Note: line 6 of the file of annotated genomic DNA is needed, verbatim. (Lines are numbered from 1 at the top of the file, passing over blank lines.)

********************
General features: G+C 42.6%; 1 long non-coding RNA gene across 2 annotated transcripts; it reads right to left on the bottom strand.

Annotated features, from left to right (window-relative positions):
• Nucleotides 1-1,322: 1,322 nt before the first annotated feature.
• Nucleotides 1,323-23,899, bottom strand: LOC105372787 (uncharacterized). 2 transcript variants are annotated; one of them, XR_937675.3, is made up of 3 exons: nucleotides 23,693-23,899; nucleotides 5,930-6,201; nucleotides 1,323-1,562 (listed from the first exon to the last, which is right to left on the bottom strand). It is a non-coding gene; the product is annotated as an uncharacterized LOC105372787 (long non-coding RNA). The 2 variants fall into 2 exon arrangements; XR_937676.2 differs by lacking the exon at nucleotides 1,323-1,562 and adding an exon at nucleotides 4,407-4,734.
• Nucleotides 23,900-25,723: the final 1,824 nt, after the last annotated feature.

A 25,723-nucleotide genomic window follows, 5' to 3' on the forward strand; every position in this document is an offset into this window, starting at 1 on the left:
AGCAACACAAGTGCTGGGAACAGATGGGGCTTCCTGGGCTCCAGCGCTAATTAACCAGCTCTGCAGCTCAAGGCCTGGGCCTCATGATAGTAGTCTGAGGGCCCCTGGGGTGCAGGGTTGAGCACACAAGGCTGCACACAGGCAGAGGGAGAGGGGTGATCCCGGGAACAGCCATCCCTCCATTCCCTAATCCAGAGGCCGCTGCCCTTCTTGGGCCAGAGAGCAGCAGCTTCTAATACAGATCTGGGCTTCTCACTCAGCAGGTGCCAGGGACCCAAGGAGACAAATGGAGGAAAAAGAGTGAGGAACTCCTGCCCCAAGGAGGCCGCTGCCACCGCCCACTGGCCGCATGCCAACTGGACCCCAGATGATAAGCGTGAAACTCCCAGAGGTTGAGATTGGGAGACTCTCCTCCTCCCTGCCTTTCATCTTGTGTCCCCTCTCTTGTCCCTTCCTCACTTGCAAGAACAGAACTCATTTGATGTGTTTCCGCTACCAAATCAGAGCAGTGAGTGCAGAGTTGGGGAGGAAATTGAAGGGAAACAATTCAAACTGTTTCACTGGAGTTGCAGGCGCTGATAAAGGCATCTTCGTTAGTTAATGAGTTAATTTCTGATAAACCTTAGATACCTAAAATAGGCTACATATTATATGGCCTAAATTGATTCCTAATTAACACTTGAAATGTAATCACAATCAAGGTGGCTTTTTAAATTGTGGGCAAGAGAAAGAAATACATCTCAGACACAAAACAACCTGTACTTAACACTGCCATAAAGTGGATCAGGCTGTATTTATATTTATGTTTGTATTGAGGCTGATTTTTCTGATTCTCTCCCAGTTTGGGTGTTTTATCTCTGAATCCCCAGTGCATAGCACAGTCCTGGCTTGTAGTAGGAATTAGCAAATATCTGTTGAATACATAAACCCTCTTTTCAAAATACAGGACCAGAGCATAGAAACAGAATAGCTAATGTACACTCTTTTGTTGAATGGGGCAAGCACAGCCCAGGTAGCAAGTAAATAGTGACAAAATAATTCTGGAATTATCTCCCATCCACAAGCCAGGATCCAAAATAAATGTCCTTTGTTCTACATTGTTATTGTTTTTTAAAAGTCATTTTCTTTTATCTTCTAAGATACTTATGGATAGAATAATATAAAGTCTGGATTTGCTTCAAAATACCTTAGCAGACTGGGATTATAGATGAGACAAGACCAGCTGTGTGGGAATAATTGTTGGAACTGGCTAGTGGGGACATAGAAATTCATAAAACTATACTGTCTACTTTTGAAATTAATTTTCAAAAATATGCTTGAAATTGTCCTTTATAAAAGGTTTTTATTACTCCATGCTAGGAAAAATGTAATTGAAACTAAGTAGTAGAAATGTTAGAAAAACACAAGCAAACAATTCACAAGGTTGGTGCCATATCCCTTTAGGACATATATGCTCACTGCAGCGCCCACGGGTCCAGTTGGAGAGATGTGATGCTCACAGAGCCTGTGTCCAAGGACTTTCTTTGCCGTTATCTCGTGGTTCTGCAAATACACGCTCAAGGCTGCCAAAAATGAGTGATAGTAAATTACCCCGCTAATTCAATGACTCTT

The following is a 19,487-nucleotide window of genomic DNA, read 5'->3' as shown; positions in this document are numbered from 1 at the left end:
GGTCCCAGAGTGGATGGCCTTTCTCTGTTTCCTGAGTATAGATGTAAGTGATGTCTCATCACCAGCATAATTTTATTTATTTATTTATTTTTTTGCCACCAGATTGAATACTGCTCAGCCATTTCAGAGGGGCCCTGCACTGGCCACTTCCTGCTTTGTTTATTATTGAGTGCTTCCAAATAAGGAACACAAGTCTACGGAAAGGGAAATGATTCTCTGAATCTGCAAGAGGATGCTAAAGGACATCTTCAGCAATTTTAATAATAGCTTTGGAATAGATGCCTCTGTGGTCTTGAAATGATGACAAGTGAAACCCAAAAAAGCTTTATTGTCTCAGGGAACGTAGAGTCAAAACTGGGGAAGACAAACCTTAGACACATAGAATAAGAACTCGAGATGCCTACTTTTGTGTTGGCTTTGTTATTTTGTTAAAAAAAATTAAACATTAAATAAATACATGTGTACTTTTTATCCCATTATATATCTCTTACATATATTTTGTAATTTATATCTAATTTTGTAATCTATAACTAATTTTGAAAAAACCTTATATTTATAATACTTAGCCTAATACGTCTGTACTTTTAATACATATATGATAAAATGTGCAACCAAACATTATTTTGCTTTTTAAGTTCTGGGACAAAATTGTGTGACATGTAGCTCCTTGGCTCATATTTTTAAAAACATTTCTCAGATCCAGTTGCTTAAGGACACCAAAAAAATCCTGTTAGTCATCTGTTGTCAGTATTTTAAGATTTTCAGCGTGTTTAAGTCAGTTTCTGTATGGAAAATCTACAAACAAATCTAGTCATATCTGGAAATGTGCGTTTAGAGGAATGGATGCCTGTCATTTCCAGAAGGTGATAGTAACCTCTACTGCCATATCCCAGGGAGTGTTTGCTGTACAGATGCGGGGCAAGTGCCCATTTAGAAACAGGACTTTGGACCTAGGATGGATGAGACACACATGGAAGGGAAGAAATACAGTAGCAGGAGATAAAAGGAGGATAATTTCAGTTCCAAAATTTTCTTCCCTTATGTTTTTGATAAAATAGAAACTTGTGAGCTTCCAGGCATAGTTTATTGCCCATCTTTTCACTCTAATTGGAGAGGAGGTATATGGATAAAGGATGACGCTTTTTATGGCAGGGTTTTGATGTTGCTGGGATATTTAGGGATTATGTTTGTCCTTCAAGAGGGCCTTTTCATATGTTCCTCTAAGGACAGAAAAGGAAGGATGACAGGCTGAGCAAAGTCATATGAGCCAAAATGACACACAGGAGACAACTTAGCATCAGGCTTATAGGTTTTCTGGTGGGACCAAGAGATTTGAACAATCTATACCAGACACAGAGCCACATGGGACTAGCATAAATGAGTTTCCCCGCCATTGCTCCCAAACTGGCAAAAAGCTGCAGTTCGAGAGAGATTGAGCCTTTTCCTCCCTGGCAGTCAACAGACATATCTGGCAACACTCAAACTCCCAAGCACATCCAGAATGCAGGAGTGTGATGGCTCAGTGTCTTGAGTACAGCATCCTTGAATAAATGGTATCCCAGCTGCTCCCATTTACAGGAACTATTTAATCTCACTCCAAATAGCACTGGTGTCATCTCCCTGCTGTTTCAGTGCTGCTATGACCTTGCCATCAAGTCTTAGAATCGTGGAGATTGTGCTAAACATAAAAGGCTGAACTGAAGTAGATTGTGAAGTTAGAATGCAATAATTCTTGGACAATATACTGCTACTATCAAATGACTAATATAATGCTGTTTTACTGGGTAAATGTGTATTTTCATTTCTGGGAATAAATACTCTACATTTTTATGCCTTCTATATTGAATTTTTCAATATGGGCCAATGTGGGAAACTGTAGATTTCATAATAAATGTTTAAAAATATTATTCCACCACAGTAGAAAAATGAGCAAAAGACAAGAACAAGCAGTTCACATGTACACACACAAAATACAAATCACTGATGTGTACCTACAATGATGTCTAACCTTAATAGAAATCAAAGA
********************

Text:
A 25,723-nucleotide genomic window follows, 5' to 3' on the forward strand; every position in this document is an offset into this window, starting at 1 on the left: